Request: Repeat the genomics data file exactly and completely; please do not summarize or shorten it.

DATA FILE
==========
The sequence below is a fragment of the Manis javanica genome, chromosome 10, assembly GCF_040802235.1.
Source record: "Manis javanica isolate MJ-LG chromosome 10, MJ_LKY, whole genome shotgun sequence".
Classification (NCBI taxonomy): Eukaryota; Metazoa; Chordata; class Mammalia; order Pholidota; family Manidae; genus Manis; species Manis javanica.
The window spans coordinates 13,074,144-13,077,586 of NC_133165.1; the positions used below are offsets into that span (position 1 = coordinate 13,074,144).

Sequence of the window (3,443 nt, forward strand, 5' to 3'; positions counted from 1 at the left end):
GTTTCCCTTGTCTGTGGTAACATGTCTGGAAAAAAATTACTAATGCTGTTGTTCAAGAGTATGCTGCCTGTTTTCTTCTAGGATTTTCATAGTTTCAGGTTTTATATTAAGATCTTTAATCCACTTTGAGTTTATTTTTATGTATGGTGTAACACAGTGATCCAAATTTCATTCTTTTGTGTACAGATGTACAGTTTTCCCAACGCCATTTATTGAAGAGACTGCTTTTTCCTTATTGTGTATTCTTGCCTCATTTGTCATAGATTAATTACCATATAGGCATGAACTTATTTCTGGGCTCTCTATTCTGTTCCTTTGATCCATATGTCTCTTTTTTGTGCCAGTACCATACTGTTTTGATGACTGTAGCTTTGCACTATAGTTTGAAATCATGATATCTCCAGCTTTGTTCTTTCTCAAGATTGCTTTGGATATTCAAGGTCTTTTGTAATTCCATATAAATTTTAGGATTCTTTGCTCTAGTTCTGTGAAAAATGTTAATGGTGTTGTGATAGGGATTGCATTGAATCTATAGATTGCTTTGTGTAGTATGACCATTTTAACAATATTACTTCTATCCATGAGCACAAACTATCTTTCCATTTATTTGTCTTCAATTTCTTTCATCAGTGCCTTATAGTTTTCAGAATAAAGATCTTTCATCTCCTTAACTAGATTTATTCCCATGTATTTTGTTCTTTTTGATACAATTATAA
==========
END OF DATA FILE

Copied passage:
The sequence below is a fragment of the Manis javanica genome, chromosome 10, assembly GCF_040802235.1.
Source record: "Manis javanica isolate MJ-LG chromosome 10, MJ_LKY, whole genome shotgun sequence".
Classification (NCBI taxonomy): Eukaryota; Metazoa; Chordata; class Mammalia; order Pholidota; family Manidae; genus Manis; species Manis javanica.
The window spans coordinates 13,074,144-13,077,586 of NC_133165.1; the positions used below are offsets into that span (position 1 = coordinate 13,074,144).

Sequence of the window (3,443 nt, forward strand, 5' to 3'; positions counted from 1 at the left end):
GTTTCCCTTGTCTGTGGTAACATGTCTGGAAAAAAATTACTAATGCTGTTGTTCAAGAGTATGCTGCCTGTTTTCTTCTAGGATTTTCATAGTTTCAGGTTTTATATTAAGATCTTTAATCCACTTTGAGTTTATTTTTATGTATGGTGTAACACAGTGATCCAAATTTCATTCTTTTGTGTACAGATGTACAGTTTTCCCAACGCCATTTATTGAAGAGACTGCTTTTTCCTTATTGTGTATTCTTGCCTCATTTGTCATAGATTAATTACCATATAGGCATGAACTTATTTCTGGGCTCTCTATTCTGTTCCTTTGATCCATATGTCTCTTTTTTGTGCCAGTACCATACTGTTTTGATGACTGTAGCTTTGCACTATAGTTTGAAATCATGATATCTCCAGCTTTGTTCTTTCTCAAGATTGCTTTGGATATTCAAGGTCTTTTGTAATTCCATATAAATTTTAGGATTCTTTGCTCTAGTTCTGTGAAAAATGTTAATGGTGTTGTGATAGGGATTGCATTGAATCTATAGATTGCTTTGTGTAGTATGACCATTTTAACAATATTACTTCTATCCATGAGCACAAACTATCTTTCCATTTATTTGTCTTCAATTTCTTTCATCAGTGCCTTATAGTTTTCAGAATAAAGATCTTTCATCTCCTTAACTAGATTTATTCCCATGTATTTTGTTCTTTTTGATACAATTATAA